Now, you can’t possibly think that I would dare show you a picture of delicious star cookies without sharing the recipe! (I’d never be so cruel.) Those tasty morsels are my new treat. I’d advise freezing them in bags of 4-5 cookies each for easier portion control. I call them Whole Wheat Pie Crust Stars because they taste more like a lightly sweetened buttery pie crust than a sugar cookie. All I know is that they go great with cup of hot chocolate almond milk.
Whole Wheat Pie Crust Stars
1/2 cup rolled oats
3/4 cup whole wheat pastry flour
1/4 tsp. sea salt
1/4 tsp. baking soda
1/2 tbsp. cinnamon
1/4 cup butter
3 tbsp. blue agave nectar
1 tsp. vanilla extract
1/2 tsp. almond extract
1/4 cup low-fat buttermilk
1 tbsp. fructose
1 tsp. cinnamon
Preheat an oven to 400 degrees Fahrenheit
Mix the fructose and teaspoon of cinnamon in a small bowl and set aside.
Combine the flour, oats, salt, baking soda, and cinnamon in a bowl and mix thoroughly. Using a pastry cutter or the tines of 2 forks, cut in the butter until the mixture reaches the consistency of coarse cornmeal. Some pea-sized pieces are fine. Add the agave nectar, extracts, and buttermilk and mix until a stiff dough forms. If it’s too sticky, add a small amount of flour. Roll the dough into a ball and chill in the freezer for 10-15 minutes.
Roll the dough out to 1/8 inch thick on a lightly-floured board and cut into desired shapes with cookie or biscuit cutters. Lay the cookies on a baking sheet lined with parchment paper and sprinkle the fructose/cinnamon mixture over them. NOTE: Fructose is nearly twice as sweet as sugar, so use it very lightly. A tablespoon was enough for 40 star cookies.
Bake the cookies for 9-10 minutes or until the edges are just golden. Move immediately to a cooling rack. Serve warm or at room temperature.
Variation: Instead of cinnamon/fructose, try heating some all-fruit preserves until somewhat liquefied and drizzling them over the baked cookies. This works really well with spiced-apple preserves. It becomes an apple pie cookie!
The yield depends on the size of your cookie cutters. My small star cutter made about 40 cookies at 28 calories a piece. Not bad for a little treat! I bet crumbling 3-4 of them and adding them during the last 2-3 minutes of churning some protein ice cream would make a killer cookie ice cream.
Well that’s all from me today. I’ve got a lot of schoolwork, but I’m really glad I had some time to share my thoughts here. I really enjoy writing and hearing from all of you who try the recipes. Thanks for continuing to inspire me. Ciao for now, friends!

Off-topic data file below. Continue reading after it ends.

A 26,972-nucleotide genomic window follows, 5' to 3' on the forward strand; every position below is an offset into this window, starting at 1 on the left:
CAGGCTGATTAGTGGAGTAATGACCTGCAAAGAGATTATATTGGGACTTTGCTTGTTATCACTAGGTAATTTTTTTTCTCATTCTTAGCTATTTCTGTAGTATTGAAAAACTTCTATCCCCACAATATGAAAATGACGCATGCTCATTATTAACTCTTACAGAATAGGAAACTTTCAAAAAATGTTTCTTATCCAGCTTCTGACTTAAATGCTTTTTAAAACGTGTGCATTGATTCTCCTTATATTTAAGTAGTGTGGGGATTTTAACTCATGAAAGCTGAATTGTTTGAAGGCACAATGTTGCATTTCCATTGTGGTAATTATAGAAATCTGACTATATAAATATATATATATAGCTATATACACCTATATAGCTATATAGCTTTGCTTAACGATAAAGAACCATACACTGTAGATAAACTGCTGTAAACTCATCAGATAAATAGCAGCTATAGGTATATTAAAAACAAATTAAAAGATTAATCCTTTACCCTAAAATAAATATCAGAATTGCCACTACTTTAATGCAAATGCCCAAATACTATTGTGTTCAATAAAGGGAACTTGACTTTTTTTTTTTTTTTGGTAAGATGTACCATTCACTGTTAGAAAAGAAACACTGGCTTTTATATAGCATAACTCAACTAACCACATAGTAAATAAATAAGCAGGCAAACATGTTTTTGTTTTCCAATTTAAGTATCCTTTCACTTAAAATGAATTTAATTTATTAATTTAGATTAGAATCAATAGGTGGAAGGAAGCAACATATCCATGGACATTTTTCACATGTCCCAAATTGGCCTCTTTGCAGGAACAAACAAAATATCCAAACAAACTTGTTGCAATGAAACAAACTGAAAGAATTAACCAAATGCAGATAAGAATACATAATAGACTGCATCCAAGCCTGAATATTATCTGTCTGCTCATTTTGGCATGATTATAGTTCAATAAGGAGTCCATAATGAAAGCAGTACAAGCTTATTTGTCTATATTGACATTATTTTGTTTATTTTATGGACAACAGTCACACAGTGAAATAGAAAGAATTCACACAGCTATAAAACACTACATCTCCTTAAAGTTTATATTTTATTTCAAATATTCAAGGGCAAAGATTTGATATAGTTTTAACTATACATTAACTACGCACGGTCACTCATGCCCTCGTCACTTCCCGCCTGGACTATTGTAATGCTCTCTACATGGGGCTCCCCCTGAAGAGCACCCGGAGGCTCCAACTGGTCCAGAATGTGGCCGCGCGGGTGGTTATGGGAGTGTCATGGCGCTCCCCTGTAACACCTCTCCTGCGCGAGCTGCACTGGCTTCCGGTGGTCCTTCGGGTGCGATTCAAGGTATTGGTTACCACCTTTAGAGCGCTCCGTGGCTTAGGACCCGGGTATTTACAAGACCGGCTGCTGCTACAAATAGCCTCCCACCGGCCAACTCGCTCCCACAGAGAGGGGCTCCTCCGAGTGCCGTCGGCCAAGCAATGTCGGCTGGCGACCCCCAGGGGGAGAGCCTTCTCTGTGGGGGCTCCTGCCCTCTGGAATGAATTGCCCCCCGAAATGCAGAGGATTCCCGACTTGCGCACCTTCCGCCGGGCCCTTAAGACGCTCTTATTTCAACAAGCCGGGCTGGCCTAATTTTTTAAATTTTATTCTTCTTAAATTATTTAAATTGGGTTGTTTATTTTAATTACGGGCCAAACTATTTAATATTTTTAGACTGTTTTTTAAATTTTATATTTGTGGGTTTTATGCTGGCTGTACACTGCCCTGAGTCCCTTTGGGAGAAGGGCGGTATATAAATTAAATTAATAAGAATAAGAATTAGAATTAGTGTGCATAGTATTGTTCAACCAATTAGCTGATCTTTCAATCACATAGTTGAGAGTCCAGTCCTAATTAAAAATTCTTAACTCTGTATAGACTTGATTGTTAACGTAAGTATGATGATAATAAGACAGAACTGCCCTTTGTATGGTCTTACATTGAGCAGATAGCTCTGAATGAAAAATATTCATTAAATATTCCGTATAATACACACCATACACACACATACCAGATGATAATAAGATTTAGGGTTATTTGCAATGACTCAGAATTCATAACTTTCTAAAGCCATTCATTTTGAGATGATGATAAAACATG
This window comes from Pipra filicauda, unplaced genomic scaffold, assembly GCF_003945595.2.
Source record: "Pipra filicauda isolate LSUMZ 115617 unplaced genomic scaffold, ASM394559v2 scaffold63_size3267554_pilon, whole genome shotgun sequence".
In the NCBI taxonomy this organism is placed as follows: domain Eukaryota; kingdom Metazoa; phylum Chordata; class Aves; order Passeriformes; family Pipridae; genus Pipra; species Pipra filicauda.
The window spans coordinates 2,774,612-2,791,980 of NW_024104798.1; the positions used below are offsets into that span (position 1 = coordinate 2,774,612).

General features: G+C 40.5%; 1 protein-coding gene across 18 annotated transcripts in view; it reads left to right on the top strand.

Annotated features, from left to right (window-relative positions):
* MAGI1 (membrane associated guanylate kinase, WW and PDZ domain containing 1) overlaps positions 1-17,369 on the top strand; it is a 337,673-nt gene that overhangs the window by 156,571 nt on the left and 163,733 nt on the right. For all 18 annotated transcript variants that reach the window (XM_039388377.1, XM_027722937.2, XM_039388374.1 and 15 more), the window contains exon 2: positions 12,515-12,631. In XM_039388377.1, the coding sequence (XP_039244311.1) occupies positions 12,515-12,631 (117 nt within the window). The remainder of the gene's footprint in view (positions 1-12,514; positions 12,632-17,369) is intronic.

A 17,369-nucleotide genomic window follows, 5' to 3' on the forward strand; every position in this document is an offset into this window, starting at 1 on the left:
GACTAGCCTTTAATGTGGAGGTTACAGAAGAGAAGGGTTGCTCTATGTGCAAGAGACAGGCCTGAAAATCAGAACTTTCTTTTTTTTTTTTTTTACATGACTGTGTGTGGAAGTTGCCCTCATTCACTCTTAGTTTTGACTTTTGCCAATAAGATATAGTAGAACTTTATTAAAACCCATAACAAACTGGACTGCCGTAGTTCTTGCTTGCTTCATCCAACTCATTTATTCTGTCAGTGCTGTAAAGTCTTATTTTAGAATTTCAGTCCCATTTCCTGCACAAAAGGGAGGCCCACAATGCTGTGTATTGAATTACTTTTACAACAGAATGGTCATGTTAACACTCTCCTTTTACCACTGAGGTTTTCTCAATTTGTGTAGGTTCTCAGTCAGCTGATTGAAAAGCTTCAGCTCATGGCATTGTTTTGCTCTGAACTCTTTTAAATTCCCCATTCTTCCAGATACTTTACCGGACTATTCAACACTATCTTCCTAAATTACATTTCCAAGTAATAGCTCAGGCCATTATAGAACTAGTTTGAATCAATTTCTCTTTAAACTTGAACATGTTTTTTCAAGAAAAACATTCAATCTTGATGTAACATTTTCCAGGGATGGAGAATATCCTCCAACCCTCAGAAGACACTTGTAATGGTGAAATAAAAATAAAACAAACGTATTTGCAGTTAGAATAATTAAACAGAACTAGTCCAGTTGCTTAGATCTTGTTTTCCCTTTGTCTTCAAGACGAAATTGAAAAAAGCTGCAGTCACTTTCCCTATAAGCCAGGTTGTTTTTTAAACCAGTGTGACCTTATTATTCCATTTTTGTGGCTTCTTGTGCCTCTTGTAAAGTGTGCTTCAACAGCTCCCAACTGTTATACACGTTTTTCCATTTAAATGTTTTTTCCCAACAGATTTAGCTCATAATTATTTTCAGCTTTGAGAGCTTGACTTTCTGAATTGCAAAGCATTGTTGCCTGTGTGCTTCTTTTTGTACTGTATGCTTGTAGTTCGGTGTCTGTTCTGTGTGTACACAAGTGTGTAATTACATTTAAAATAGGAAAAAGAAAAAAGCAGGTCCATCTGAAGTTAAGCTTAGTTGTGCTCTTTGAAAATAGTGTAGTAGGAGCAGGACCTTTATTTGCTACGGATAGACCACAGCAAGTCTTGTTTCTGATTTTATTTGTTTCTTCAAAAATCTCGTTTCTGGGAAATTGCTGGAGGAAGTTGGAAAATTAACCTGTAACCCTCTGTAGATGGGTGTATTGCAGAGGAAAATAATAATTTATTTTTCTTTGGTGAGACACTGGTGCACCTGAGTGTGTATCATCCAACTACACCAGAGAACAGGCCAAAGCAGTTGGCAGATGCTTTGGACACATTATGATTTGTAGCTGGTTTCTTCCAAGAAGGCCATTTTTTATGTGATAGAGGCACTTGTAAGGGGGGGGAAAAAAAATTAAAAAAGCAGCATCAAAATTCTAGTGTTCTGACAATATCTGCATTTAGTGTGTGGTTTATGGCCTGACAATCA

Friday, September 19, 2008
The Adventures of Huckleberry Finn by Mark Twain
I Know Why the Caged Bird Sings by Maya Angelou
The Golden Compass by Philip Pullman
And Tango Makes Three by Justin Richardson/Peter Parnell
Harry Potter (Series) by J.K. Rowling
Beloved by Toni Morrison
Of Mice and Men by John Steinbeck
The Perks of Being a Wallflower by Stephen Chbosky
I wanted to take up some space on my blog today to get the word out about an event I feel is extremely important. Considering the impact that the upcoming presidential election could have on censorship, it’s crucial to remember the principles of freedom guaranteed to all citizens by the Constitution.
The books listed above represent a tiny sample of the books that have been challenged or banned in the United States from 2007-2008. Other titles challenged in the past have included Harper Lee’s To Kill a Mockingbird, J.D. Salinger’s The Catcher in the Rye, and Shel Silverstein’s poetry volumes, A Light in the Attic and Where the Sidewalk Ends.
Every year since 1982 the American Library Association, the Office of Intellectual Freedom, and countless publishing and bookselling organizations have sponsored Banned Books Week. This event takes place from September 27 to October 4th this year and reminds Americans not to take our freedom to read for granted.
“Banned books week celebrates the freedom to choose or the freedom to express one’s opinion even if that opinion might be considered unorthodox or unpopular and stresses the importance of ensuring the availability of those unorthodox or unpopular viewpoints to all who wish to read them.” (ALA Website)
Although hundreds of books are challenged every year, most are not banned due to the efforts of librarians and concerned citizens who recognize the importance of upholding this essential freedom of choice. The ALA reminds us, “Imagine how many more books might be challenged—and possibly banned or restricted—if librarians, teachers, and booksellers across the country did not use Banned Books Week each year to teach the importance of our First Amendment rights and the power of literature, and to draw attention to the danger that exists when restraints are imposed on the availability of information in a free society.”
There are many ways to support banned books week, such as checking out a favorite challenged or banned book from your local library or supporting local librarians if you hear about a challenge in your area. Write a letter to the editor of your local newspaper reminding readers to support the free exchange of ideas and materials. For other ways to celebrate your freedom, click on the image below.
Remember, “closing books shuts out ideas.” Support Banned Books Week!